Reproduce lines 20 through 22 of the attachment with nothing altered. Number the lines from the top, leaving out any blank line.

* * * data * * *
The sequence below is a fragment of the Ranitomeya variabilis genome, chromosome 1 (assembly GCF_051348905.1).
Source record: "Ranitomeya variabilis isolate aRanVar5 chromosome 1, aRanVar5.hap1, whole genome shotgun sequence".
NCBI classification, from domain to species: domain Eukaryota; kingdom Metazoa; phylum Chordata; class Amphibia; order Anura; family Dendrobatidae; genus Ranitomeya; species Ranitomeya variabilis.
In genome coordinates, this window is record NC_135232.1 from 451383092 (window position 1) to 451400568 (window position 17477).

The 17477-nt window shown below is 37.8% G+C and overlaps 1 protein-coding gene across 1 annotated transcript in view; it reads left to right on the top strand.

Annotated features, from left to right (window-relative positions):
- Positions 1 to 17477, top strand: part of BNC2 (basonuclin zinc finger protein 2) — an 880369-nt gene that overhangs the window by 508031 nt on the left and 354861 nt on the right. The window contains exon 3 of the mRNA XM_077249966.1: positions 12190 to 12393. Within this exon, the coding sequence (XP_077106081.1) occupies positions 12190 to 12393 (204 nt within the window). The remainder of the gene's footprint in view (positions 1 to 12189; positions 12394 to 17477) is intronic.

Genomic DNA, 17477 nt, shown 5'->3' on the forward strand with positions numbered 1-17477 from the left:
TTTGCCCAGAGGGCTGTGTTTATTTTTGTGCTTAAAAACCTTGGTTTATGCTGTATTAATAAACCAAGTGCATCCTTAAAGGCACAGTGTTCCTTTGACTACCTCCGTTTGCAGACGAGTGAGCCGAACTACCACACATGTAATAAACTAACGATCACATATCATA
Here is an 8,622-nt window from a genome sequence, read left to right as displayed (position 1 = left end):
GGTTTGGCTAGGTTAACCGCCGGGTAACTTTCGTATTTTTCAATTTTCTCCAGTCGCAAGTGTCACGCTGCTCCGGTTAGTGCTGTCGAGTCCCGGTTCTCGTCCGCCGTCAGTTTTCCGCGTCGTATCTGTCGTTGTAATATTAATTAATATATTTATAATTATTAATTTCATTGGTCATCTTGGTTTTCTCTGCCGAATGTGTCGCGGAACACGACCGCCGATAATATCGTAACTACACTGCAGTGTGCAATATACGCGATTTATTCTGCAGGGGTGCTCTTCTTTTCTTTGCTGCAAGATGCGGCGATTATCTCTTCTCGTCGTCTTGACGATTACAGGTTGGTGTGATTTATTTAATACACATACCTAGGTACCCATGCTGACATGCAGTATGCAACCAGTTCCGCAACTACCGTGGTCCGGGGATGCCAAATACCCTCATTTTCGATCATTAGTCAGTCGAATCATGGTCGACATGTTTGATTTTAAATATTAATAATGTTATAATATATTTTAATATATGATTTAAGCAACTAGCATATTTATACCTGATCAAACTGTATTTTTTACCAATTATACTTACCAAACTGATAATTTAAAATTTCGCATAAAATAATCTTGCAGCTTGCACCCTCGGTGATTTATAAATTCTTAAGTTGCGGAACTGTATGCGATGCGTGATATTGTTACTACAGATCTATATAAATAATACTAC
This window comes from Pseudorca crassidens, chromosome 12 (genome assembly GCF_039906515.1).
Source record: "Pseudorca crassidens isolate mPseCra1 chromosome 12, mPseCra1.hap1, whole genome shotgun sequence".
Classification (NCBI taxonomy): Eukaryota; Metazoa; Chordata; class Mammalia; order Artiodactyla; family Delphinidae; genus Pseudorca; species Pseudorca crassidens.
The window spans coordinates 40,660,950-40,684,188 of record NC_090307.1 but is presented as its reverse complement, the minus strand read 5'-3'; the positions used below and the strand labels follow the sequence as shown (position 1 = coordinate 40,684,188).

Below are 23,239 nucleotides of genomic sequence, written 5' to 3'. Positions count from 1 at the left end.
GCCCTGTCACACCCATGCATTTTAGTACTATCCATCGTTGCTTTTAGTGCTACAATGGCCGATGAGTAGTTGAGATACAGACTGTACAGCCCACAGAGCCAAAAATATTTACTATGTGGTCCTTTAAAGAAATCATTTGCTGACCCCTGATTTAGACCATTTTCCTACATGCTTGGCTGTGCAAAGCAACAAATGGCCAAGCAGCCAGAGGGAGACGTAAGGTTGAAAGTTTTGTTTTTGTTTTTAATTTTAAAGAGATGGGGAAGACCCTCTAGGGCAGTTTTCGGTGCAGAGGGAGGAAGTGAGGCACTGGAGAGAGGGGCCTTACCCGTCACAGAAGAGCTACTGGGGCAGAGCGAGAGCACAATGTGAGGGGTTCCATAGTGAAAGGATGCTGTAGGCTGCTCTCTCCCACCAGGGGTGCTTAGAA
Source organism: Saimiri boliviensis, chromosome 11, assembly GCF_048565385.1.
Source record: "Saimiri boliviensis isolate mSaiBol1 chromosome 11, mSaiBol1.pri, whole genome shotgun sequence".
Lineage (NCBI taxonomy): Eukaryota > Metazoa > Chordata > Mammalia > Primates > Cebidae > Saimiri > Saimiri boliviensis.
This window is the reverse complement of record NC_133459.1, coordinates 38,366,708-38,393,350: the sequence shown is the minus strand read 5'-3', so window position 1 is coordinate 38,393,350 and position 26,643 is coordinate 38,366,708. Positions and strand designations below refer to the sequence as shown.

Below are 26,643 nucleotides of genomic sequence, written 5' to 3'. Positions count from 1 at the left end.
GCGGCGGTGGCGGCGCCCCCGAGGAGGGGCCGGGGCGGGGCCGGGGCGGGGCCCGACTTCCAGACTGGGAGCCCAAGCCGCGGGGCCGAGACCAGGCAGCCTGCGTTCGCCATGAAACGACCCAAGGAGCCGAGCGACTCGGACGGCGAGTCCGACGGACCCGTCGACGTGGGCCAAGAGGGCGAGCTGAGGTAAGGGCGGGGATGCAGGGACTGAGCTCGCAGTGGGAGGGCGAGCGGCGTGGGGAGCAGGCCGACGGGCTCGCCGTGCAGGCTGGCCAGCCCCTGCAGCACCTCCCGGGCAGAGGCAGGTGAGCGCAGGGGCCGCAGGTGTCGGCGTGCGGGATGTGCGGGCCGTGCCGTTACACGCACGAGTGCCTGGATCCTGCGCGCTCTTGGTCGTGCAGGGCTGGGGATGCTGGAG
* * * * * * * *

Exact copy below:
Lineage (NCBI taxonomy): Eukaryota > Metazoa > Chordata > Mammalia > Primates > Cebidae > Saimiri > Saimiri boliviensis.
This window is the reverse complement of record NC_133459.1, coordinates 38,366,708-38,393,350: the sequence shown is the minus strand read 5'-3', so window position 1 is coordinate 38,393,350 and position 26,643 is coordinate 38,366,708. Positions and strand designations below refer to the sequence as shown.

Below are 26,643 nucleotides of genomic sequence, written 5' to 3'. Positions count from 1 at the left end.